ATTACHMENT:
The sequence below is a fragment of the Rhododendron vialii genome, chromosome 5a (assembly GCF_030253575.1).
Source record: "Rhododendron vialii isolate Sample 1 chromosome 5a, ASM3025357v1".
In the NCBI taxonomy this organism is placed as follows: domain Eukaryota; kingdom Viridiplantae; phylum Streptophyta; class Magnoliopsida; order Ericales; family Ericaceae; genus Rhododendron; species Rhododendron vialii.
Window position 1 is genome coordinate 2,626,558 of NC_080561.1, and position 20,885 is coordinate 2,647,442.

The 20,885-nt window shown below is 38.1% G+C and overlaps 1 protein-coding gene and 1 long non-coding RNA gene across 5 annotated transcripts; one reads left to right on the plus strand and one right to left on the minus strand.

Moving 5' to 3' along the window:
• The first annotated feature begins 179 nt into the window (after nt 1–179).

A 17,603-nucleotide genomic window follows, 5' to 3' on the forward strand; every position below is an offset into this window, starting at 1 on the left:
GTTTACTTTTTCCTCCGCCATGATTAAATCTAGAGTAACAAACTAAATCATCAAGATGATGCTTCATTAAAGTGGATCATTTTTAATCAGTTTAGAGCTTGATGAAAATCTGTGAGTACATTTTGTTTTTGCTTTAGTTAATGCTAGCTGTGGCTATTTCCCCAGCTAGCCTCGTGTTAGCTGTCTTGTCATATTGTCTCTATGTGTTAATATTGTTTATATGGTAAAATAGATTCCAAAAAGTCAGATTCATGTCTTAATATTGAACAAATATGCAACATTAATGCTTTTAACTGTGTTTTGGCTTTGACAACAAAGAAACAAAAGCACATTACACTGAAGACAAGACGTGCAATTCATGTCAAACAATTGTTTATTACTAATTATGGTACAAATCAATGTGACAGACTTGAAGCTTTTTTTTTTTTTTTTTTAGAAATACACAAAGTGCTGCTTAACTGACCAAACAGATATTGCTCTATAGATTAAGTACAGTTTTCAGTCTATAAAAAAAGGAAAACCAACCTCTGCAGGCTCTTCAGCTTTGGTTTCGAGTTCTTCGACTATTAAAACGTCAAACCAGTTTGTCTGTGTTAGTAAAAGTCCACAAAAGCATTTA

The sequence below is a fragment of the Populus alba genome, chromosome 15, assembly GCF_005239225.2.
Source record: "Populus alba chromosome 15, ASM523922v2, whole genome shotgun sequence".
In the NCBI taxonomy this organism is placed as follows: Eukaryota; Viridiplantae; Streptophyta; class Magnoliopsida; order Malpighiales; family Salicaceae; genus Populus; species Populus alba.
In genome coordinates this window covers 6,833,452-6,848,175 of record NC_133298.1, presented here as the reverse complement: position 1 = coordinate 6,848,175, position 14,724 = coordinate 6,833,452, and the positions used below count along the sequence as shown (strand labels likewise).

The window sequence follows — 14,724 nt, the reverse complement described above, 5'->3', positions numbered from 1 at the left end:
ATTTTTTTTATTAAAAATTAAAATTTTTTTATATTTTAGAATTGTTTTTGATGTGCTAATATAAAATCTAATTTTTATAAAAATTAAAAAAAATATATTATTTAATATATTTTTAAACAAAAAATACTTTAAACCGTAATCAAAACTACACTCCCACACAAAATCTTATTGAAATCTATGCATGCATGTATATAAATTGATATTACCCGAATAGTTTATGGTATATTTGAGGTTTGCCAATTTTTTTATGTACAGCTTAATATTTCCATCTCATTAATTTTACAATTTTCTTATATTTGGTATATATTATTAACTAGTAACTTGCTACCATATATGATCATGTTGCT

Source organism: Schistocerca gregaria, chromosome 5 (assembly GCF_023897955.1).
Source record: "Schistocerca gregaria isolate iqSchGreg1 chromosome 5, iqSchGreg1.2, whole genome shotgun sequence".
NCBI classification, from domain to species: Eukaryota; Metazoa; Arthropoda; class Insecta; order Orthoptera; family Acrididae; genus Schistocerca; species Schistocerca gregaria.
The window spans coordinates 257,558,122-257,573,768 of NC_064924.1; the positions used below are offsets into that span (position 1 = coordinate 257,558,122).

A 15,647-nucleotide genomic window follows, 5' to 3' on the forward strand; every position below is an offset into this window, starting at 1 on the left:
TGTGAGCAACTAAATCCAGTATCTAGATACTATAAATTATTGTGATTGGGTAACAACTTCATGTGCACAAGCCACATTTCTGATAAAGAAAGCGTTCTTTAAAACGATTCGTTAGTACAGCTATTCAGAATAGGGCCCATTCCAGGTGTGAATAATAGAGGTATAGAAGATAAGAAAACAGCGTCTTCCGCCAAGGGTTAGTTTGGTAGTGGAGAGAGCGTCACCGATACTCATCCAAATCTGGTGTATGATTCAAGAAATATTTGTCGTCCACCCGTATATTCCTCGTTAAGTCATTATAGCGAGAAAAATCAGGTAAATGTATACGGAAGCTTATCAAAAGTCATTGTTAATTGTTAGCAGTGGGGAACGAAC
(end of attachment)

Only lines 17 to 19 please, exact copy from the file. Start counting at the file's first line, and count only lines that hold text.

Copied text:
Source record: "Schistocerca gregaria isolate iqSchGreg1 chromosome 5, iqSchGreg1.2, whole genome shotgun sequence".
NCBI classification, from domain to species: Eukaryota; Metazoa; Arthropoda; class Insecta; order Orthoptera; family Acrididae; genus Schistocerca; species Schistocerca gregaria.
The window spans coordinates 257,558,122-257,573,768 of NC_064924.1; the positions used below are offsets into that span (position 1 = coordinate 257,558,122).